1949 Grumman F8F-2 Bearcat
s/n 121752 N800H
1569.3 hrs TTSN
145.4 Hrs Since Restoration by Pacific Fighters, Idaho
Pratt & Whitney R-2800-CB-16
145.4 Hrs. SMOH by Anderson Airmotive
Aero Products A642-G1
247.9 Hrs. SPOH
Exterior: U.S. Navy
Restored to stock military configuration - Excellent condition
Garmin SL30 Comm
King KT 905 Comm
King KT 76 Transponder
Garmin 296 GPS
1x 150 gallon drop tank
The Bearcat concept began during a meeting between Battle of Midway veteran F4F Wildcat pilots and Grumman Vice President Jake Swirbul at Pearl Harbor on 23 June 1942. At the meeting, Lieutenant Commander Jimmie Thach emphasized one of the most important requirements in a good fighter plane was "climb rate". (Thach shot-down three (3) Zeros during one engagement at Midway.)
Climb performance is strongly related to the power-to-weight-ratio, and is maximized by wrapping the smallest and lightest possible airframe around the most powerful available engine. Another goal was that the G-58 (Grumman's design designation for the aircraft) should be able to operate from escort carriers, which were then limited to the obsolescent F4F Wildcat as the Grumman F6F Hellcat was too large and heavy. A small, lightweight aircraft would make this possible. After intensively analyzing carrier warfare in the Pacific Theater of Operations for a year and a half, Grumman began development of the G-58 Bearcat in late 1943.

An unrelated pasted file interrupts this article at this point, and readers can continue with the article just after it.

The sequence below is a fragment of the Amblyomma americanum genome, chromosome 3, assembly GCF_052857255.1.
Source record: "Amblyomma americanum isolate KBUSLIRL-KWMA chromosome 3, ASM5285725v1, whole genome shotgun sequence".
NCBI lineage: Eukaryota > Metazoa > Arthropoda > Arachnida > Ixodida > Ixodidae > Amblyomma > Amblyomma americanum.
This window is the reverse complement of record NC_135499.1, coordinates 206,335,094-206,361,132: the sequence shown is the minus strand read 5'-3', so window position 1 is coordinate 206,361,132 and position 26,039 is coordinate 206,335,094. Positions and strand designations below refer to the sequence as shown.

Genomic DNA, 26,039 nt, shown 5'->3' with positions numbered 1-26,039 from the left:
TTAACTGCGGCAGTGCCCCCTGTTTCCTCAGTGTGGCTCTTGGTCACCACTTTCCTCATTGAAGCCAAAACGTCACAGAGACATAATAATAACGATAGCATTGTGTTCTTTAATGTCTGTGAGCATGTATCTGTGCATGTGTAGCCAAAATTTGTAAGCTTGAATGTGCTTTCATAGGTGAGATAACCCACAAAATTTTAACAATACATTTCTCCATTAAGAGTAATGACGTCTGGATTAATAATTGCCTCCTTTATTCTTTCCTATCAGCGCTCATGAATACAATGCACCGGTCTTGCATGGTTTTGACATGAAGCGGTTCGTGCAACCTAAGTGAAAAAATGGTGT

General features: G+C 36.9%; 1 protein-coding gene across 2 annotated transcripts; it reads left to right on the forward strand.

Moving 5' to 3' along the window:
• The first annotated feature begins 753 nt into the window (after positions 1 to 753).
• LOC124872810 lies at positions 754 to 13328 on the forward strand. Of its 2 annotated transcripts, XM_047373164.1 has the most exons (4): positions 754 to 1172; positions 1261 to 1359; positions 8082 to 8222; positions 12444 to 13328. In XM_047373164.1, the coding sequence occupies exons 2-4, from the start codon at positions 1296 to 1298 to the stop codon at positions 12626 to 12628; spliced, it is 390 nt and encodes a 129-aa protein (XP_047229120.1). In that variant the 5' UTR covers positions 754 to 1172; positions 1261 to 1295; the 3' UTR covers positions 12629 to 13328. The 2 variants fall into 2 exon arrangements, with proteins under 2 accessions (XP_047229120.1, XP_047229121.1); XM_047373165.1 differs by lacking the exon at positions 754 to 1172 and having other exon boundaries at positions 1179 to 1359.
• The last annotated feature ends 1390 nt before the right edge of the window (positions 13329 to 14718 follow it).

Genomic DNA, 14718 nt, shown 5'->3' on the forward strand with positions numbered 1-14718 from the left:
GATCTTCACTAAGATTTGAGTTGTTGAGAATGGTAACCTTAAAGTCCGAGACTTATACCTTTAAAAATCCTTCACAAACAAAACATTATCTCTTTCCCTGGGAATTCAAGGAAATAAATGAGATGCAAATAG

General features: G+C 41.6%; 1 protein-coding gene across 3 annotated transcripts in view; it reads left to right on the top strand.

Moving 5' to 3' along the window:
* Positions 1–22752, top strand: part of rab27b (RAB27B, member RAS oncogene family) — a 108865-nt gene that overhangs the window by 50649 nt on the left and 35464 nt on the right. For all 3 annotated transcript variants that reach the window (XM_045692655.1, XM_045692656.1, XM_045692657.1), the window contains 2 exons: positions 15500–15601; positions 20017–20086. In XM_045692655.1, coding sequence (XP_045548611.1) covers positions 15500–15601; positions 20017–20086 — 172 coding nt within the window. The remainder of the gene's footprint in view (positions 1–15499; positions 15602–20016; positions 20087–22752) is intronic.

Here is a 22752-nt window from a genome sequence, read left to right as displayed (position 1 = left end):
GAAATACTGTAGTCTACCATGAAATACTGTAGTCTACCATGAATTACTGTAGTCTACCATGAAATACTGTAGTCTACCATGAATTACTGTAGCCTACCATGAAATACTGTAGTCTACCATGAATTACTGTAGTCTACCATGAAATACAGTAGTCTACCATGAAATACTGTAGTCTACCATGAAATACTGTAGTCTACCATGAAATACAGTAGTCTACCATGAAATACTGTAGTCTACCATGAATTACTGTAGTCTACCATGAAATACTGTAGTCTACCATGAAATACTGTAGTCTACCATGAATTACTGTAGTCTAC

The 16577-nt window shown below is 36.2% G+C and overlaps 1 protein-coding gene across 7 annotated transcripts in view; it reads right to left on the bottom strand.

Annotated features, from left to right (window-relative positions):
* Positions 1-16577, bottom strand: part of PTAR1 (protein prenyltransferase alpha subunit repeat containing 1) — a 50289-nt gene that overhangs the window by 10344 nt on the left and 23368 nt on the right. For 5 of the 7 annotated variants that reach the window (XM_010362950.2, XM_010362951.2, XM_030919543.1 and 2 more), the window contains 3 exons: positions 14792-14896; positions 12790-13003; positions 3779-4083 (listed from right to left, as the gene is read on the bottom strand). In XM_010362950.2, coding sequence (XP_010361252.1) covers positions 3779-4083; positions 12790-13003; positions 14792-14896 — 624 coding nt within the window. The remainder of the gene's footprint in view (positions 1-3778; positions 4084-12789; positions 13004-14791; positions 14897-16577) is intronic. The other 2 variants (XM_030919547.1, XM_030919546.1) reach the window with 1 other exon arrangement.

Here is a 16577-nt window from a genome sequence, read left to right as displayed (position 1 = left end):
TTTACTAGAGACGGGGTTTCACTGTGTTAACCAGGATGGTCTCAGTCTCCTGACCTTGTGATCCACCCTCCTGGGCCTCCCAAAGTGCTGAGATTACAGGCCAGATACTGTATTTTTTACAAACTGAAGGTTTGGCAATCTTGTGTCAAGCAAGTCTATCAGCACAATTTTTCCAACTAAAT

The F8F prototypes were ordered in November 1943 and first flew on 21 August 1944, a mere nine months later. The first production aircraft was delivered in February 1945 and the first squadron, Fighter Squadron 19 (VF-19), was operational by 21 May 1945, but World War II was over before the aircraft saw combat service.
Perhaps the best-performing piston fighter ever, the F8F is powered by the same Pratt & Whitney 2800 engine as the Hellcat, the empty weight is approximately a ton less allowing a record-setting time-to-climb to 10,000 feet in under 100 seconds. It was the first featured aircraft of the post-war, newly formed Blue Angels and continued in active service well into the turbine era.
Located: Washington State